Over the last month, I’ve read various views and opinions on the role of the Special Constabulary in the Home Secretary’s Brave New World of Policing (TM), from potential PCCs, Regular Police Officers and from politicians. It’s been suggested by some PCC candidates, and by some in government, that SCs could somehow fill in the gaps caused by cuts, and therefore maintain the ‘Front-Line’ (whatever that may be…). “Outrageous!” cry others – SCs haven’t got the level of experience and skills to be a replacement for Regular Officers in the complex world of Policing. But has anybody asked what members of the Special Constabulary think?
People join the Specials for many reasons. Some join because they’ve seen too much television, and think every duty they do will be like an episode of a cop show, screaming around in cars with the blues-&-two’s on, like some kind of crazy law-enforcement theme-park ride. Others join because it looks good on their CV, and have little intention of actually doing anything worthwhile. These two categories tend not to last, fortunately. Some join as they have the intention of joining ‘The Job’ full-time, and want a taste first, or want some experience to stand them in good stead. And others join with no intention of joining the job full-time (eg. those who would end up taking a pay cut from their ‘civvy’ job), or are unable to, for reasons such as eyesight, but want to make a difference and help anyway.
I joined partly out of curiosity – my mom’s friend’s daughter had been an SC and said it was great. I’ll have some of that, I thought – within six months of being sworn in, I realised I wanted to do it as a career. Unfortunately, crap eyesight (not an issue when I joined as an SC) has meant that I can’t apply to the Regulars (can’t even have laser-surgery, as my corneas are too thin; that was a kick in the balls after I’d saved up for it!). So, I’ve resigned myself to being a ‘Career Special’, which is something I’ve been doing for almost 16 years now, usually doing two duties per week, plus special events. And I love it.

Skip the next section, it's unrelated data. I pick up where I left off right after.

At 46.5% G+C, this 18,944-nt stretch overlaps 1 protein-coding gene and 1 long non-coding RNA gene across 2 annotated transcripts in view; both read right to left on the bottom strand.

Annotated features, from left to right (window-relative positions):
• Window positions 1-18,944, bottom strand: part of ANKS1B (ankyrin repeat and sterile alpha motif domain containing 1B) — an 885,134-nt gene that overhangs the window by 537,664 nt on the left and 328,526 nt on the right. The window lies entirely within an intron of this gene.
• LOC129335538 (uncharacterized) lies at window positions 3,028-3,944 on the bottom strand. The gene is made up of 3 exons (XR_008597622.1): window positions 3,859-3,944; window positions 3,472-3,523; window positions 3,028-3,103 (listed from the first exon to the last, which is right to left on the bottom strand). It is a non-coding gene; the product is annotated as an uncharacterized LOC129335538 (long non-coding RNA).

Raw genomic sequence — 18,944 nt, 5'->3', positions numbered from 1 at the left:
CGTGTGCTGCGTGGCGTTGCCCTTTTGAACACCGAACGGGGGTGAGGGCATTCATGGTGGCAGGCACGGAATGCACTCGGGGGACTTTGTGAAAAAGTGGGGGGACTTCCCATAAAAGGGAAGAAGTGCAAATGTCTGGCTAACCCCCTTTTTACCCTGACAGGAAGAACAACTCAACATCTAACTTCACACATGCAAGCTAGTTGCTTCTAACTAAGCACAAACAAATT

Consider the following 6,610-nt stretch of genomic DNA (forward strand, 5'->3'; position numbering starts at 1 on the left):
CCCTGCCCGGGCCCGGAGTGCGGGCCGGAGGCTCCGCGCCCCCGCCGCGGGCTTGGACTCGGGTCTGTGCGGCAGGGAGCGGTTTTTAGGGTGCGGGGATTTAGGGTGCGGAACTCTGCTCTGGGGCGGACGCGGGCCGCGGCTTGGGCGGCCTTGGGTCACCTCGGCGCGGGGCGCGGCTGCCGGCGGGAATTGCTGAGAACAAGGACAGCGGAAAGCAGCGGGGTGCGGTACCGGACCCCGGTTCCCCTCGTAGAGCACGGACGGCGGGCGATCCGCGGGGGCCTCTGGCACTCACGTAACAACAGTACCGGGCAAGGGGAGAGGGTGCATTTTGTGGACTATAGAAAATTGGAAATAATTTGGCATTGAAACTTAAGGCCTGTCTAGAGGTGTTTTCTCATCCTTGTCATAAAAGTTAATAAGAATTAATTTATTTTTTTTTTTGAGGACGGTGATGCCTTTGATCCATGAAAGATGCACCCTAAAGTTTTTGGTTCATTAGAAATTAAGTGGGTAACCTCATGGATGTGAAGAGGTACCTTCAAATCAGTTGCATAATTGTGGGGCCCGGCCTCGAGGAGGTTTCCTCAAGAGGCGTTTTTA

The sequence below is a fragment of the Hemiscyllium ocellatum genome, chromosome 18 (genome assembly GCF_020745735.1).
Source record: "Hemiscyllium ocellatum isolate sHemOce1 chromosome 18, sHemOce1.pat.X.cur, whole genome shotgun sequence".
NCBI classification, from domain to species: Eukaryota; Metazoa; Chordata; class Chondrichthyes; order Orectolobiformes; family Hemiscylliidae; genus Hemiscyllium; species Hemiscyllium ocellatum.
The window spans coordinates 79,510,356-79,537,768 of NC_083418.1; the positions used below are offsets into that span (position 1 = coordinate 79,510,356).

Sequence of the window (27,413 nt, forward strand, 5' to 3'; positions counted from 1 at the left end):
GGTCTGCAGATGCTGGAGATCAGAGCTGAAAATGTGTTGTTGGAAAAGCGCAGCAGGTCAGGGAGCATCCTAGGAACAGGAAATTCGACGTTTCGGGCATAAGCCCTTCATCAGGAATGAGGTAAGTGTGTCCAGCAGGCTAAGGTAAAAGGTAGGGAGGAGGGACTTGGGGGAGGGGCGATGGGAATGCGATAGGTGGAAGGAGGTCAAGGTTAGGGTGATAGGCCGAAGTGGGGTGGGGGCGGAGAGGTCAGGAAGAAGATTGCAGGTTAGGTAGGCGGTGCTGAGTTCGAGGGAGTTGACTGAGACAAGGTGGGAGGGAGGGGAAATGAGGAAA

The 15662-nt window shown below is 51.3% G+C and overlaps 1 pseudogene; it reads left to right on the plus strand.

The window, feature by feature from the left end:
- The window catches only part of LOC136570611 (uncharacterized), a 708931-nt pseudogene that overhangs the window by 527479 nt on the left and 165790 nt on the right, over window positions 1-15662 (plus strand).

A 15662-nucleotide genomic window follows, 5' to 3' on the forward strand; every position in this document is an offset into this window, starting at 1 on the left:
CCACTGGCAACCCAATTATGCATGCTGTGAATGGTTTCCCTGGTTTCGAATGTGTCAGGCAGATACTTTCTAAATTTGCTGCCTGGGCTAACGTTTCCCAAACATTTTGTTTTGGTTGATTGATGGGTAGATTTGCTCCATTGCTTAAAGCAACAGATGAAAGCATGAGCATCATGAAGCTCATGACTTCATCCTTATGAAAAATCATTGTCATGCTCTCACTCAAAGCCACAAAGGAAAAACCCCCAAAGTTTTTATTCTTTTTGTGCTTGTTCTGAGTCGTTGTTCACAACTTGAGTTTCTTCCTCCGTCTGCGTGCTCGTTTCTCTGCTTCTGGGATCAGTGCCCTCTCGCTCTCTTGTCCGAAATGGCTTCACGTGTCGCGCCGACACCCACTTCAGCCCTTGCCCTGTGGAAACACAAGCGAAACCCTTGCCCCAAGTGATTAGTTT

But, going back to the original topic, as a Special, do I think I could be a replacement and step in to fill the gaps caused by the current government’s cuts? Of course I don’t. And I don’t want to be used that way either. And I’m pretty sure that the majority of Specials would agree with me. Any SC that disagrees is failing to acknowledge the massive difference in the skill-sets and experience between a Regular and a Special, and is foolish for doing so. Even ‘experienced’ Specials (I’d like to consider myself in this category) have nowhere near the training and skills to be a viable substitute for a Regular Officer. I accept this, as do my colleagues that understand the role of an SC.
Yes, there are some whose confidence may outstrip their abilities, are unreliable, or who are genuinely not suited to the job, whether part-time or full-time. They aren’t in the majority. Please don’t judge us all on the basis of these people, just as the media so often makes sweeping judgements on the Police based on the actions of a minority. There are so many more of us who joined for genuine reasons, who want to support, help and augment the Regular Service, and who do a good job, within our capabilities. We’re the ones who do turn up, who get involved with the Neighbourhood Teams, who arrange duties with Response Teams, and who, generally, don’t fuck up. We don’t want to be used to fill in the gaps – we want to be used as an extra resource, to assist and help a fully-functioning Police Service.
We’re not the enemy. We’re Specials, members of the public who have decided to get involved as we want to assist.
We’re only here to help.